Low neighbourhood cohesion and increased levels of inflammation are independent predictors of psychological distress. In this study we explored if they also interact to predict it.
Our sample was 9,393 adult participants of the UK Household Longitudinal Study (UKHLS), a large longitudinal household panel study in the UK. Inflammation was measured using C-reactive protein levels. Perceived neighbourhood cohesion was measured using a 13-item questionnaire. Psychological distress was measured with the General Health Questionnaire-12.
Perceived neighbourhood cohesion and inflammation retained their significant main effects on psychological distress even after adjustment for confounders (age, gender, ethnicity, partner status, education, smoking status, obesity and urbanicity). The effect of neighbourhood cohesion was larger. However, we did not find evidence for an interactive association between the two.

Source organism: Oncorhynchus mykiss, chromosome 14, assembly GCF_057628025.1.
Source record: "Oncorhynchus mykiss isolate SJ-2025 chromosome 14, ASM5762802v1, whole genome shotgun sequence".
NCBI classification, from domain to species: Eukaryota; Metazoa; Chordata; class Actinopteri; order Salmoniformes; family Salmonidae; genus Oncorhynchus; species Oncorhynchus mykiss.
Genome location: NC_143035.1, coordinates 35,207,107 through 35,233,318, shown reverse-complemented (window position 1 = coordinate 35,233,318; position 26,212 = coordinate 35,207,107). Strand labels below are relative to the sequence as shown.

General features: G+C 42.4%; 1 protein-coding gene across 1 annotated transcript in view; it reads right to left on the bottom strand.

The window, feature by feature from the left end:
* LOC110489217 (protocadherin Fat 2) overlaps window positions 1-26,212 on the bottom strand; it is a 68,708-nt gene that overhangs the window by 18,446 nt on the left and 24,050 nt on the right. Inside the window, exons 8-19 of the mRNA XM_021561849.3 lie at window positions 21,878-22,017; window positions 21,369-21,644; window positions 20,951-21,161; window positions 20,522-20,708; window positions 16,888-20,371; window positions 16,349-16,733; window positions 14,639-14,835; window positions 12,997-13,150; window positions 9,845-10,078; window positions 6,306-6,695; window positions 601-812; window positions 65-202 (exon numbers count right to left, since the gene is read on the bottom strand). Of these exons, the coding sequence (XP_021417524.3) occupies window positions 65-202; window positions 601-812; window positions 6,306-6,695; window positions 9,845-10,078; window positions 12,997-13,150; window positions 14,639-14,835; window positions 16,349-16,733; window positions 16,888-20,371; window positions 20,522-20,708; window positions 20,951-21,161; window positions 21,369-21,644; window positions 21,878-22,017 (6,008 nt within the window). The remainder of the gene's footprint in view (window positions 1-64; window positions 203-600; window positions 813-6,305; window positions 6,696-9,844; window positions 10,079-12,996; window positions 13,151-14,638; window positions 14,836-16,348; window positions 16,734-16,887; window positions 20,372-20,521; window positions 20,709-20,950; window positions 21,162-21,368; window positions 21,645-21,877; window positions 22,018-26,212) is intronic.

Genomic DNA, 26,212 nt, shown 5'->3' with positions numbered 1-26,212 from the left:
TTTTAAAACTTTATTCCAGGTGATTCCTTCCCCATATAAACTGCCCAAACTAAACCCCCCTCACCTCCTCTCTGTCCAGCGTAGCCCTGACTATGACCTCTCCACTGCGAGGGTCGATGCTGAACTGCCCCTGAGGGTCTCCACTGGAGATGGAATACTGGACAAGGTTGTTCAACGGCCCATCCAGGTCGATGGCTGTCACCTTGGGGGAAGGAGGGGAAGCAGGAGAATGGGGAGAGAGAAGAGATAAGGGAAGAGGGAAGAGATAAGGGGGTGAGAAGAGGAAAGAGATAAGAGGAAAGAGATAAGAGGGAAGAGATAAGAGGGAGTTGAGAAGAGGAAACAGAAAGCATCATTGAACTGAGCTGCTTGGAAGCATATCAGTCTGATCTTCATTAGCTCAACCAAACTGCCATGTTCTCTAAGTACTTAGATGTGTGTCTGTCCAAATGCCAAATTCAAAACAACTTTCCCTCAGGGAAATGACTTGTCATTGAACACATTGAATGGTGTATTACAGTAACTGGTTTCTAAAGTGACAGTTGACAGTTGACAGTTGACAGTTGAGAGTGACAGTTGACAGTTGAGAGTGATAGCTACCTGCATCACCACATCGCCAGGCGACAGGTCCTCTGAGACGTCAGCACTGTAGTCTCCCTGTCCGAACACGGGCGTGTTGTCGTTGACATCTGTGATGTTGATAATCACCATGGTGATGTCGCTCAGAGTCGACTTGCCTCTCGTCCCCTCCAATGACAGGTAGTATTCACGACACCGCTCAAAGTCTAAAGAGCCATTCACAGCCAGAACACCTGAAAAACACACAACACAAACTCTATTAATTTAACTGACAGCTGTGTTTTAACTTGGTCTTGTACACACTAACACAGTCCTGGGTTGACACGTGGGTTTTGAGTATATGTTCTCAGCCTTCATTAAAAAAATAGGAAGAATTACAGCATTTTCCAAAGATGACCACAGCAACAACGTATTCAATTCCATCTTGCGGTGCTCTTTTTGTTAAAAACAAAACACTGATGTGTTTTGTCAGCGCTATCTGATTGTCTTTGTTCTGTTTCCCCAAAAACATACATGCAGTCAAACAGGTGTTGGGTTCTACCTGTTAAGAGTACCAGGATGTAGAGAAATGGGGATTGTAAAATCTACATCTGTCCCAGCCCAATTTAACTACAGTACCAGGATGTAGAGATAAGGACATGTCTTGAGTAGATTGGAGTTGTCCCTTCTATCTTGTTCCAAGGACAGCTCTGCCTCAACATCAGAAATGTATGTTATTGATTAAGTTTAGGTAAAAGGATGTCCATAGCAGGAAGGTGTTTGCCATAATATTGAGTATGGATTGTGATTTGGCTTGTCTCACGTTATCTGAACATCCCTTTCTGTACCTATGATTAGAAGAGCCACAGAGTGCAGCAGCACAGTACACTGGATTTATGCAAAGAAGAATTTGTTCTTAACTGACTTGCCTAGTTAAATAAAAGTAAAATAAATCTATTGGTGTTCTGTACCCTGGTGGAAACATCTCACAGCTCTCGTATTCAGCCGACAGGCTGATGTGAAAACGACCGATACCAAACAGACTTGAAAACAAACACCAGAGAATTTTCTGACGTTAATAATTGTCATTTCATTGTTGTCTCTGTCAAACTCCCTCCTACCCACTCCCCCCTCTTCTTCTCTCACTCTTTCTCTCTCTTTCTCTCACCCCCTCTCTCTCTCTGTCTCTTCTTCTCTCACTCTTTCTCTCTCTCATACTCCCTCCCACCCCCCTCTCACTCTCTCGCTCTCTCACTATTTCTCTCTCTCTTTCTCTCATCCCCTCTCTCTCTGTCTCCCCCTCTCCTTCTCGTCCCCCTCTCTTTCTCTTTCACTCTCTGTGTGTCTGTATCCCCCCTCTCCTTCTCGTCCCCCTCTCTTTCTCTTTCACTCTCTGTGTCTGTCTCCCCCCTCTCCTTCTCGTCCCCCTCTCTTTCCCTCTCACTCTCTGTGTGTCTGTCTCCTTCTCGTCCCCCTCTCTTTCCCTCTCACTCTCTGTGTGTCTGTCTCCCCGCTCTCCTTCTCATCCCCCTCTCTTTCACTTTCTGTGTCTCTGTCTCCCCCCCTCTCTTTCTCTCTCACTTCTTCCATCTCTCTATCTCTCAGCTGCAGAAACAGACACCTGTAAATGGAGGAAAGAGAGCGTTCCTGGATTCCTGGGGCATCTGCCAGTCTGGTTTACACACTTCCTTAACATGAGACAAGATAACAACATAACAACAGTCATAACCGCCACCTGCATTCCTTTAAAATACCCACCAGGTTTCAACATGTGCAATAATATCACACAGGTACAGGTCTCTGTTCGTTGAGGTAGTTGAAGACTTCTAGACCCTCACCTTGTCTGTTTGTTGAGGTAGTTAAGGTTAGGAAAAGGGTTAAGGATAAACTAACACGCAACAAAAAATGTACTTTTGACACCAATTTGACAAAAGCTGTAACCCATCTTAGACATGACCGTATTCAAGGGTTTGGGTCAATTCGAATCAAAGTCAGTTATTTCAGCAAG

Perceived neighbourhood cohesion was inversely related to psychological distress, over and above other important person- and neighbourhood-level characteristics. Inflammation was also associated with psychological distress, albeit less strongly. If these associations are causal, they suggest that promoting neighbourhood cohesion can alleviate some of the burden associated with psychological distress.